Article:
Atlantic Puffins on the Isle of Mull, Scotland

Atlantic Puffins by Bill Boothe, MD in the Isle of Mull Scotland

These Atlantic Puffin’s photo was taken by Bill Boothe, MD, in the Isle of Mull, Scotland. Dr. Boothe is a long time friend of Dr. James Johnson. It would have been nice to have been there also.

This puffin (Atlantic Puffin) has a black crown and back, pale grey cheek patches and white underparts. Its broad, boldly marked red and black beak and orange legs contrast with its plumage. It moults while at sea in the winter and some of the bright-colored facial characteristics are lost, with color returning again during the spring. The external appearance of the adult male and female are identical though the male is usually slightly larger. The juvenile has similar plumage but its cheek patches are dark grey. The juvenile does not have brightly colored head ornamentation, its bill is narrower and is dark-grey with a yellowish-brown tip, and its legs and feet are also dark. Puffins from northern populations are typically larger than in the south and it is generally considered that these populations are different subspecies.

Puffin Beaks – Breeding L and non-breeding R – 1905 PubDom Drawing

Spending the autumn and winter in the open ocean of the cold northern seas, the Atlantic puffin returns to coastal areas at the start of the breeding season in late spring. It nests in clifftop colonies, digging a burrow in which a single white egg is laid. The chick mostly feeds on whole fish and grows rapidly. After about six weeks it is fully fledged and makes its way at night to the sea. It swims away from the shore and does not return to land for several years. [Wikipedia with editing]

This photo was take in Mull, Scotland. “Mull (Scottish Gaelic: Muile, pronounced [ˈmulʲə]) is the second largest island of the Inner Hebrides (after Skye), off the west coast of Scotland in the council area of Argyll and Bute.

Argyll and Bute UK relief location map

With an area of 875.35 square kilometres (337.97 sq mi) Mull is the fourth largest Scottish island and the fourth largest island surrounding Great Britain (excluding Ireland). In the 2011 census the usual resident population of Mull was 2,800; a slight increase on the 2001 figure of 2,667; in the summer this is supplemented by many tourists. Much of the population lives in Tobermory, the only burgh on the island until 1973, and its capital.”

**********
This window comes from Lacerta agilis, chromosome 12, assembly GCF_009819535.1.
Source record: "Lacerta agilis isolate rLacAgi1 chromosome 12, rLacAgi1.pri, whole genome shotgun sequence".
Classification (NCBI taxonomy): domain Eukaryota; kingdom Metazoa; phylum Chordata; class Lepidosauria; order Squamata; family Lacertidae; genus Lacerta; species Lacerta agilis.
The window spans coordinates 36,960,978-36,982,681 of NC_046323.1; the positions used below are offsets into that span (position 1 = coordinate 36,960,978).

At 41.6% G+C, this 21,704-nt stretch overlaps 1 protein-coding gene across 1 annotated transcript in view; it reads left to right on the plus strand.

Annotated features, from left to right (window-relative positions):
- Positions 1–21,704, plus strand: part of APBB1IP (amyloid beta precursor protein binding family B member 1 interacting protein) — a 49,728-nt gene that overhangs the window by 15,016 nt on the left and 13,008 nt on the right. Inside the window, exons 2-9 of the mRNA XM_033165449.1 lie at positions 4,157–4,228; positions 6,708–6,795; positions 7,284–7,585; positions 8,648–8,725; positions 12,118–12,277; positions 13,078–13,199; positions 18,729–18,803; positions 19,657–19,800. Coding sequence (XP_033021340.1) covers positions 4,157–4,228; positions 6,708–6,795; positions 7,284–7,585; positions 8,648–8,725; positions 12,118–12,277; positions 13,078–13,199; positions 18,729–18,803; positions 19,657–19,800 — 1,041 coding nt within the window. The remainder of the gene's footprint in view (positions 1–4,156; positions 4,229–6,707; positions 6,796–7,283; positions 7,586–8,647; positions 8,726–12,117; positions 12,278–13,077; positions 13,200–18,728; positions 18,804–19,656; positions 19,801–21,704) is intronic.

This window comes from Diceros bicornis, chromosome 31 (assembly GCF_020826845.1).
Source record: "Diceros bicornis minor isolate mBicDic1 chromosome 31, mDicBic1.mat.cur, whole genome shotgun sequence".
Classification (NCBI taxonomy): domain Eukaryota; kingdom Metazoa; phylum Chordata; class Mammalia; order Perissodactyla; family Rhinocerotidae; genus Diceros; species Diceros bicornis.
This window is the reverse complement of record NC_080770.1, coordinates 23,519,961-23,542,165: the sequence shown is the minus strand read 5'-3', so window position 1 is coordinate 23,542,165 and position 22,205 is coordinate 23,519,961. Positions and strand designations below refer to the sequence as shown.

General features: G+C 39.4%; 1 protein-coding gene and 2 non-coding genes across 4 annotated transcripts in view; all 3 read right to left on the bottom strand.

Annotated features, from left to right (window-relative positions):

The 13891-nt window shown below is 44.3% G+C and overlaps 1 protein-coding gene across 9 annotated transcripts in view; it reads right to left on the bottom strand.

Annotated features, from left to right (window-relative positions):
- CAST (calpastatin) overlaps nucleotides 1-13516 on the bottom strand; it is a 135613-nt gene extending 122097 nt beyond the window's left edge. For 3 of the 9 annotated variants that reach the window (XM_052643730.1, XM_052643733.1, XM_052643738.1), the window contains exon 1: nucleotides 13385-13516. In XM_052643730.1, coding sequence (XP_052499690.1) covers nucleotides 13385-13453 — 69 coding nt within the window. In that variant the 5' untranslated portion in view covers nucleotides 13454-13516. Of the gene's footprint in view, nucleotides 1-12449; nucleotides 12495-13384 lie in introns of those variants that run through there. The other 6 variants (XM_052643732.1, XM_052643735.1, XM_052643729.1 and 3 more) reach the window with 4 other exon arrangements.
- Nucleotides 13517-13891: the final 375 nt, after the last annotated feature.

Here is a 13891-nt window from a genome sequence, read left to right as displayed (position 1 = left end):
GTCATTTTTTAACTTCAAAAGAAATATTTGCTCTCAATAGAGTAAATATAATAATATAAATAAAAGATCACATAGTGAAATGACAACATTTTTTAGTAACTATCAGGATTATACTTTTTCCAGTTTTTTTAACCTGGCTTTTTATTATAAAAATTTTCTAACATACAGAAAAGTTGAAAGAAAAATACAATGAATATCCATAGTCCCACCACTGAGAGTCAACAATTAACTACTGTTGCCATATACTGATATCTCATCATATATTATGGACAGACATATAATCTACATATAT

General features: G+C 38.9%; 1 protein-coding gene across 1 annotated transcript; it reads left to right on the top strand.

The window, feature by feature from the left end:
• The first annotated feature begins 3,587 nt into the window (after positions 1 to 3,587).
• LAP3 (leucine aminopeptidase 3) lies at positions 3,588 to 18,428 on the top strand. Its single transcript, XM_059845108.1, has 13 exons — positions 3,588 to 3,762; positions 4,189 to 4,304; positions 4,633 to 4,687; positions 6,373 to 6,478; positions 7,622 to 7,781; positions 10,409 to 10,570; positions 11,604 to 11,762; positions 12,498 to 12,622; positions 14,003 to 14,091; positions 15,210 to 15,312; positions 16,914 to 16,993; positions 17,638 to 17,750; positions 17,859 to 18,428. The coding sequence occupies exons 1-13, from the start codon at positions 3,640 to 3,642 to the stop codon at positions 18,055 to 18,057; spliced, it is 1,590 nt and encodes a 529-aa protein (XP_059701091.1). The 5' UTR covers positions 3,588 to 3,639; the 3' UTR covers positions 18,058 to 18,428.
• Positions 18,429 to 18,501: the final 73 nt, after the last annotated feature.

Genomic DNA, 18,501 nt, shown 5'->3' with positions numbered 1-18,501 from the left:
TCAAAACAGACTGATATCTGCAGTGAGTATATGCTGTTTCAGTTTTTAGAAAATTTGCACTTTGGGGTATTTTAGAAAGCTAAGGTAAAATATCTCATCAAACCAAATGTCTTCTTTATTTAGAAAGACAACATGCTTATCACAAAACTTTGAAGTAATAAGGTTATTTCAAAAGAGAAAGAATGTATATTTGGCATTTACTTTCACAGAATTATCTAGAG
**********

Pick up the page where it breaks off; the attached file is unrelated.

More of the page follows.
Lighter side verses: [yet very true]

“Love suffers long and is kind; love does not envy; love does not parade itself, is not puffed up;” (1 Corinthians 13:4 NKJV)

“We know that we all have knowledge. Knowledge puffs up, but love edifies.” (1 Corinthians 8:1 NKJV)

5 thoughts on “Atlantic Puffins on the Isle of Mull, Scotland

  1. WoW, Lee — this is a very interesting write-up that you have given to Dr. Boothe’s photograph of puffins in the Hebrides. Sure would be nice to go visit there. The puffins are almost comical in appearance, yet cute at the same time — for those with eyes to see (which one would expect from an ophthalmologist).

    Liked by 1 person

  2. Dr. Bill Cooper (in England), a bird photographer in his own lairdly right, reviewed this blog-post (about Atlantic Puffins) and decided to pen a fitting limerick therefor:

    The one thing you can’t get a puffin,
    To eat is a McDonald’s McMuffin.
    They gorge full of fish,
    It’s their favourite dish.
    And they simply can’t get enough in.

    thanks for the limerick, Dr. Cooper !

    Liked by 2 people

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